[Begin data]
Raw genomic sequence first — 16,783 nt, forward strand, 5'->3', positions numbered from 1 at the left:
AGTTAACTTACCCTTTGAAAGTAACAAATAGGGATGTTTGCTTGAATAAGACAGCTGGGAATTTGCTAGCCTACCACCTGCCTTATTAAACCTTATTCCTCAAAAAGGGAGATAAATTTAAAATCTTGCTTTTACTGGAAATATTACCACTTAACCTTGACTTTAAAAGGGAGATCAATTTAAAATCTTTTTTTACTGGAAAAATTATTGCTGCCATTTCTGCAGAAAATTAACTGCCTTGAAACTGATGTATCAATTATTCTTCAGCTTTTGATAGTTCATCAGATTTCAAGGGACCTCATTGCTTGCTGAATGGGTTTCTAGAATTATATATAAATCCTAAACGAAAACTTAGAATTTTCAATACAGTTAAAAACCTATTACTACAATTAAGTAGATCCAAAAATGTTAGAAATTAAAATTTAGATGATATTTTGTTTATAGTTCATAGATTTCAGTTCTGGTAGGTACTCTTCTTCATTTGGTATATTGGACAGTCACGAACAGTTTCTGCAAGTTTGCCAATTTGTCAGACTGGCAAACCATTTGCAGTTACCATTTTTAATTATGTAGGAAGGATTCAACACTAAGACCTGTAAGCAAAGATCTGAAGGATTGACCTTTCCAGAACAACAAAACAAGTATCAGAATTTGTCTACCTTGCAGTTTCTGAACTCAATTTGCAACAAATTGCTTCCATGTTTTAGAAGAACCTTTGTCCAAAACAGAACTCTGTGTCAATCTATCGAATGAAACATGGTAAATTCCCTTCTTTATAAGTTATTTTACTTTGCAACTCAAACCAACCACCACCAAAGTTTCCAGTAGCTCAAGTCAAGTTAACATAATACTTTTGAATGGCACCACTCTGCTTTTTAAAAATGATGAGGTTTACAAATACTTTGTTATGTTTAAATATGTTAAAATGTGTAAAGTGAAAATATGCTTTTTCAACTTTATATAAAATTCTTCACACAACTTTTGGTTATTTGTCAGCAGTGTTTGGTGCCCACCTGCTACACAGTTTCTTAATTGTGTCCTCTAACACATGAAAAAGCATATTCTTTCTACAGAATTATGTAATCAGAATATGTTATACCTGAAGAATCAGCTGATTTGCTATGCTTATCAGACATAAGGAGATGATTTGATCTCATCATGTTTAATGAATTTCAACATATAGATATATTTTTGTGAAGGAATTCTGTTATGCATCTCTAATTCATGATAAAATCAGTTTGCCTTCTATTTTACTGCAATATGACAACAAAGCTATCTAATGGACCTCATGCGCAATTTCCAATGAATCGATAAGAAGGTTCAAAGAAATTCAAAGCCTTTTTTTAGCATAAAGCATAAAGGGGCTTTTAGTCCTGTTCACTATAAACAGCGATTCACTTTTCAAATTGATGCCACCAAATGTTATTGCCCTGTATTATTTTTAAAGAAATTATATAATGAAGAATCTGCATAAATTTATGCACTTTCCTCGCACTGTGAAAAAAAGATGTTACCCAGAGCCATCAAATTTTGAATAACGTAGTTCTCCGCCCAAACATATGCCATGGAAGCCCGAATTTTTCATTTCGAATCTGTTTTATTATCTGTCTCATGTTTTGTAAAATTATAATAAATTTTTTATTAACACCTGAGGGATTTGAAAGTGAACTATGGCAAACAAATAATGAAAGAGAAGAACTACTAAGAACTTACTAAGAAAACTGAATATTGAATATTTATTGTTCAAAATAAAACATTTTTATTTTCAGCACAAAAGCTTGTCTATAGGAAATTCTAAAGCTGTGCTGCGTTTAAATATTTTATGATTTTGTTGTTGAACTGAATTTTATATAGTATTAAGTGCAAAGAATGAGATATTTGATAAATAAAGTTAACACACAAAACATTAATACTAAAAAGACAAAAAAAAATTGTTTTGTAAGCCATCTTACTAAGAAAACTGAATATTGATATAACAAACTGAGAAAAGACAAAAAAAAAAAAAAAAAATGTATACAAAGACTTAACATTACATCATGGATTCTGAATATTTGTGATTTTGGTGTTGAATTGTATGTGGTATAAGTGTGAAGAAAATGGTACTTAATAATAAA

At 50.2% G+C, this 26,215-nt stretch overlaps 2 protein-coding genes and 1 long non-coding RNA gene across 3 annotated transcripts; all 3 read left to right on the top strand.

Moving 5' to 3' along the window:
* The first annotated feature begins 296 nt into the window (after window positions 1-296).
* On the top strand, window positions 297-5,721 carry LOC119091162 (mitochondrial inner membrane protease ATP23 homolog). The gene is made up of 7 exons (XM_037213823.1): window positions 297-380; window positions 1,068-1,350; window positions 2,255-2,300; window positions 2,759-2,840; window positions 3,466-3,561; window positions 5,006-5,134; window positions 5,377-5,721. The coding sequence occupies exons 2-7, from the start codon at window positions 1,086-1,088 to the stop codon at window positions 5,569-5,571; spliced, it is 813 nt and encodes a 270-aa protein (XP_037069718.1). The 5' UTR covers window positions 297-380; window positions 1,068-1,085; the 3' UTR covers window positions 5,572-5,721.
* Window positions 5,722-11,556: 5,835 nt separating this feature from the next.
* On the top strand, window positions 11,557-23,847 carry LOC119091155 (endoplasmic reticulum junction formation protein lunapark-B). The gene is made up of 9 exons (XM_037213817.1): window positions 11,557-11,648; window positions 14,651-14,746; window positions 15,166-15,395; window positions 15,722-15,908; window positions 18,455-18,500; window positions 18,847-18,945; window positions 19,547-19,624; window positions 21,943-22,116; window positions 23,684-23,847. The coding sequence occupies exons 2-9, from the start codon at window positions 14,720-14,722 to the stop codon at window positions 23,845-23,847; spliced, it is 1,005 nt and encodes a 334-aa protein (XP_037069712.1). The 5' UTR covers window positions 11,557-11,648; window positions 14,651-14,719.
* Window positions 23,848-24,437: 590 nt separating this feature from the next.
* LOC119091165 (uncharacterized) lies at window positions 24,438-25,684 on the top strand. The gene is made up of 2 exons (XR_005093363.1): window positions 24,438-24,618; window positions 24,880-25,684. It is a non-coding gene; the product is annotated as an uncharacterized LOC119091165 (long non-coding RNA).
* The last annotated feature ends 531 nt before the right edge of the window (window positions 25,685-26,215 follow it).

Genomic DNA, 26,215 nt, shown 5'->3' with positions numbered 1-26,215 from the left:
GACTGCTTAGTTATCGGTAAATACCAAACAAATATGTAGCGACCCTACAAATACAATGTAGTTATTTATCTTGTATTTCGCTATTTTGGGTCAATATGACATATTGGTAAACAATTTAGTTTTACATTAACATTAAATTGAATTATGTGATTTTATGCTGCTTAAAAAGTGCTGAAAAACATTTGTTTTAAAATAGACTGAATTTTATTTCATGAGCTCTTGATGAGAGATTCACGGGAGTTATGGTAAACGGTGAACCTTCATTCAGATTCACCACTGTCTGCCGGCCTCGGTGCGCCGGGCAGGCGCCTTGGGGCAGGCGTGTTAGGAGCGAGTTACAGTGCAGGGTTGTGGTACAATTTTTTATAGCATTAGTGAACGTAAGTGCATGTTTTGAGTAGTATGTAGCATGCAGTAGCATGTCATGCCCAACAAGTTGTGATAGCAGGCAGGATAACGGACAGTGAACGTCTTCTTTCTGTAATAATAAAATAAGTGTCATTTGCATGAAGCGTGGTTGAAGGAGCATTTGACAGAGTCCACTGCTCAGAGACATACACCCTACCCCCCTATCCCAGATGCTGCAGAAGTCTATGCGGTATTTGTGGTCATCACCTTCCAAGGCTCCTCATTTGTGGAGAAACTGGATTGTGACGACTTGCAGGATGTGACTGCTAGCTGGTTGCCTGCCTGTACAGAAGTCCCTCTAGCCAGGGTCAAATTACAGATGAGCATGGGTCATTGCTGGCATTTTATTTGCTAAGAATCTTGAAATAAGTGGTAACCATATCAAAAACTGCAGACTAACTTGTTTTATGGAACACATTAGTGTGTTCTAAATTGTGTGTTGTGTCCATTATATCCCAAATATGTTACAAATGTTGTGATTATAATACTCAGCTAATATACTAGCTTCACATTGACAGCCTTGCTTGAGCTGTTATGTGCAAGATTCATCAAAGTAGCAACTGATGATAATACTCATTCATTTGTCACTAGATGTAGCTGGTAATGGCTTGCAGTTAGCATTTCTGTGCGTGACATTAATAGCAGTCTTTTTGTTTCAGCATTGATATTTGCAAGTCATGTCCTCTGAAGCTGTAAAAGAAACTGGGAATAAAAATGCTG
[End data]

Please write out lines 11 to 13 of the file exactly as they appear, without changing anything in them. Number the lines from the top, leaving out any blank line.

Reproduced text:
* The last annotated feature ends 531 nt before the right edge of the window (window positions 25,685-26,215 follow it).

Genomic DNA, 26,215 nt, shown 5'->3' with positions numbered 1-26,215 from the left:
GACTGCTTAGTTATCGGTAAATACCAAACAAATATGTAGCGACCCTACAAATACAATGTAGTTATTTATCTTGTATTTCGCTATTTTGGGTCAATATGACATATTGGTAAACAATTTAGTTTTACATTAACATTAAATTGAATTATGTGATTTTATGCTGCTTAAAAAGTGCTGAAAAACATTTGTTTTAAAATAGACTGAATTTTATTTCATGAGCTCTTGATGAGAGATTCACGGGAGTTATGGTAAACGGTGAACCTTCATTCAGATTCACCACTGTCTGCCGGCCTCGGTGCGCCGGGCAGGCGCCTTGGGGCAGGCGTGTTAGGAGCGAGTTACAGTGCAGGGTTGTGGTACAATTTTTTATAGCATTAGTGAACGTAAGTGCATGTTTTGAGTAGTATGTAGCATGCAGTAGCATGTCATGCCCAACAAGTTGTGATAGCAGGCAGGATAACGGACAGTGAACGTCTTCTTTCTGTAATAATAAAATAAGTGTCATTTGCATGAAGCGTGGTTGAAGGAGCATTTGACAGAGTCCACTGCTCAGAGACATACACCCTACCCCCCTATCCCAGATGCTGCAGAAGTCTATGCGGTATTTGTGGTCATCACCTTCCAAGGCTCCTCATTTGTGGAGAAACTGGATTGTGACGACTTGCAGGATGTGACTGCTAGCTGGTTGCCTGCCTGTACAGAAGTCCCTCTAGCCAGGGTCAAATTACAGATGAGCATGGGTCATTGCTGGCATTTTATTTGCTAAGAATCTTGAAATAAGTGGTAACCATATCAAAAACTGCAGACTAACTTGTTTTATGGAACACATTAGTGTGTTCTAAATTGTGTGTTGTGTCCATTATATCCCAAATATGTTACAAATGTTGTGATTATAATACTCAGCTAATATACTAGCTTCACATTGACAGCCTTGCTTGAGCTGTTATGTGCAAGATTCATCAAAGTAGCAACTGATGATAATACTCATTCATTTGTCACTAGATGTAGCTGGTAATGGCTTGCAGTTAGCATTTCTGTGCGTGACATTAATAGCAGTCTTTTTGTTTCAGCATTGATATTTGCAAGTCATGTCCTCTGAAGCTGTAAAAGAAACTGGGAATAAAAATGCTG